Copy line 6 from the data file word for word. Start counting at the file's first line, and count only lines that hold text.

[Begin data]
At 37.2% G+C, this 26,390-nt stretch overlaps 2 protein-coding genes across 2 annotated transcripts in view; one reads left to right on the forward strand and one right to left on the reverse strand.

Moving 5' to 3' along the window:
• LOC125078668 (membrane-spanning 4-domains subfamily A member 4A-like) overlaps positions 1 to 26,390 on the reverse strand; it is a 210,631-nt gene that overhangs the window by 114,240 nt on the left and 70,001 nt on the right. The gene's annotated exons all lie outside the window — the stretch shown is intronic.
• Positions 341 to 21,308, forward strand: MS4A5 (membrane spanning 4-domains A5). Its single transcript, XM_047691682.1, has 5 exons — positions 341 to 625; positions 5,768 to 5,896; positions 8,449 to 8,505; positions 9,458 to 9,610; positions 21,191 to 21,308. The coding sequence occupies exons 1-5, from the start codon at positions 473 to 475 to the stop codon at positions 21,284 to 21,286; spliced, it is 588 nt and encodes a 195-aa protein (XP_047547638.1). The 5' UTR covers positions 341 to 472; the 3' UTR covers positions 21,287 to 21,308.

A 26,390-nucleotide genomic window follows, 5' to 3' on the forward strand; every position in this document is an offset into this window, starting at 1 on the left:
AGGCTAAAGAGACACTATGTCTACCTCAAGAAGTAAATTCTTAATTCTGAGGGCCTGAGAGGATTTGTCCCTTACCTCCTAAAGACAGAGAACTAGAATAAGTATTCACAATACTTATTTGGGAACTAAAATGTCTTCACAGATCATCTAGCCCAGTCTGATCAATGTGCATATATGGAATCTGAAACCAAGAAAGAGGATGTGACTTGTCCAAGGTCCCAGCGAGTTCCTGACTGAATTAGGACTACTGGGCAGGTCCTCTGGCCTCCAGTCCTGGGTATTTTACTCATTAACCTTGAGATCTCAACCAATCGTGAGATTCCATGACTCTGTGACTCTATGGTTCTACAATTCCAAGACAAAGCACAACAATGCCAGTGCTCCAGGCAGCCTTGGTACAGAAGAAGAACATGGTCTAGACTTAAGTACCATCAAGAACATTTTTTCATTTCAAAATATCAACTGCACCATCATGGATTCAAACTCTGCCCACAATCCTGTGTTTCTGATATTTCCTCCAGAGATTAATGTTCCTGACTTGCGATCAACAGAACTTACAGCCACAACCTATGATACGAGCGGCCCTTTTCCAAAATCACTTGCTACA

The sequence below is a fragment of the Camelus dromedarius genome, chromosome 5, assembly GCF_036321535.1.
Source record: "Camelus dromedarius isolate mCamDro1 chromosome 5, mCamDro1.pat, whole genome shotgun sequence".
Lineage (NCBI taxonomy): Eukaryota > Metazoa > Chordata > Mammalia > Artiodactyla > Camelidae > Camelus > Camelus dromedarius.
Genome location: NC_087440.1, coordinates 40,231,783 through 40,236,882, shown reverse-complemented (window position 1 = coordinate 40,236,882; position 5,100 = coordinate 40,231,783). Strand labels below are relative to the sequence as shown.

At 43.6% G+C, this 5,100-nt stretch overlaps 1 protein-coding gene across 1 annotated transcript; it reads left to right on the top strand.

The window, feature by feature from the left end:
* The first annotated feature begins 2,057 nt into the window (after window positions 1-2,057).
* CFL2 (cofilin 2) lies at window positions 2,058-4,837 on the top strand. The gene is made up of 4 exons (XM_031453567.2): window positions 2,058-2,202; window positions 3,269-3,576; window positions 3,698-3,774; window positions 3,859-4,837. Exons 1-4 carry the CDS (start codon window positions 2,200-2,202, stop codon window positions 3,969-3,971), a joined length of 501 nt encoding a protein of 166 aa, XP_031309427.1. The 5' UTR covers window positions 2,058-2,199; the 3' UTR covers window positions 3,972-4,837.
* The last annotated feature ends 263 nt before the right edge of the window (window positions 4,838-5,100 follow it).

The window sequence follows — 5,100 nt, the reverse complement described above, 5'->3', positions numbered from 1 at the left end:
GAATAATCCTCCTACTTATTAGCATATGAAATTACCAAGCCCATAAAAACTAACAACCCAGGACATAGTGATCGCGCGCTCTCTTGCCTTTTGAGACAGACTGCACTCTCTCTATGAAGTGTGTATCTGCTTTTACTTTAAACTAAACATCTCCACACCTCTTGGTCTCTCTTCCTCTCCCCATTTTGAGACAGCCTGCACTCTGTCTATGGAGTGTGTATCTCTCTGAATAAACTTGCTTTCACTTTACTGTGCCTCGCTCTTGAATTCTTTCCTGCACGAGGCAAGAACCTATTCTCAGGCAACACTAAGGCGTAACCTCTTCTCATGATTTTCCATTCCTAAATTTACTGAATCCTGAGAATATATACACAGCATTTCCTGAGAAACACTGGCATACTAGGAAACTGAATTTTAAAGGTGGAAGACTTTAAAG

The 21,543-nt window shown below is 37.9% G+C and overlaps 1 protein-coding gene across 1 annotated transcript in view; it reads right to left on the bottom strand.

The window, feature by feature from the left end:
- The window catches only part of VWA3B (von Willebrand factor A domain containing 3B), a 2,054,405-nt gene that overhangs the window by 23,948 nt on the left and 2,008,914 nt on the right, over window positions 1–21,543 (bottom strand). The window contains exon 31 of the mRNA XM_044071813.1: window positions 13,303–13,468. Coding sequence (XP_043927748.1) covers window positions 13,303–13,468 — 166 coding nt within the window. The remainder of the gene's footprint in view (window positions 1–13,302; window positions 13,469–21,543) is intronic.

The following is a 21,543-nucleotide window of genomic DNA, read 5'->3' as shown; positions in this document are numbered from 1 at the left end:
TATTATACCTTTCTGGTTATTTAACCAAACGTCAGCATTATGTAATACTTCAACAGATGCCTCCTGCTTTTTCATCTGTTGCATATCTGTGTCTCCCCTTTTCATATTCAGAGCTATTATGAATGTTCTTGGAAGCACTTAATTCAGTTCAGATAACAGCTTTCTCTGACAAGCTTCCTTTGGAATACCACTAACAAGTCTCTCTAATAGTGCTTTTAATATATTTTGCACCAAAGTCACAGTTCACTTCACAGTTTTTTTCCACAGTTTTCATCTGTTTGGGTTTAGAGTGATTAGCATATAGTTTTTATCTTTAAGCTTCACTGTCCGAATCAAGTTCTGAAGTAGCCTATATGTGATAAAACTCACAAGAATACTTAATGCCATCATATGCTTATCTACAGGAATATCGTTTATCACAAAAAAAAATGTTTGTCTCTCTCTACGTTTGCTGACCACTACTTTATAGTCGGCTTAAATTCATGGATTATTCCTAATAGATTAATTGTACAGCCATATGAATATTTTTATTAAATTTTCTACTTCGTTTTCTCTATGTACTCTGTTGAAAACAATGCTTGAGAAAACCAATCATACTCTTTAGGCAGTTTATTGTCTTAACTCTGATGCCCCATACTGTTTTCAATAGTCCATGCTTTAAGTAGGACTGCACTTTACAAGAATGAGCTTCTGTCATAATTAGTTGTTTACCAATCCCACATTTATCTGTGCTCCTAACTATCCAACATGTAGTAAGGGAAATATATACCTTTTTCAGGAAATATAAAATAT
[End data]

AGGCTAAAGAGACACTATGTCTACCTCAAGAAGTAAATTCTTAATTCTGAGGGCCTGAGAGGATTTGTCCCTTACCTCCTAAAGACAGAGAACTAGAATAAGTATTCACAATACTTATTTGGGAACTAAAATGTCTTCACAGATCATCTAGCCCAGTCTGATCAATGTGCATATATGGAATCTGAAACCAAGAAAGAGGATGTGACTTGTCCAAGGTCCCAGCGAGTTCCTGACTGAATTAGGACTACTGGGCAGGTCCTCTGGCCTCCAGTCCTGGGTATTTTACTCATTAACCTTGAGATCTCAACCAATCGTGAGATTCCATGACTCTGTGACTCTATGGTTCTACAATTCCAAGACAAAGCACAACAATGCCAGTGCTCCAGGCAGCCTTGGTACAGAAGAAGAACATGGTCTAGACTTAAGTACCATCAAGAACATTTTTTCATTTCAAAATATCAACTGCACCATCATGGATTCAAACTCTGCCCACAATCCTGTGTTTCTGATATTTCCTCCAGAGATTAATGTTCCTGACTTGCGATCAACAGAACTTACAGCCACAACCTATGATACGAGCGGCCCTTTTCCAAAATCACTTGCTACA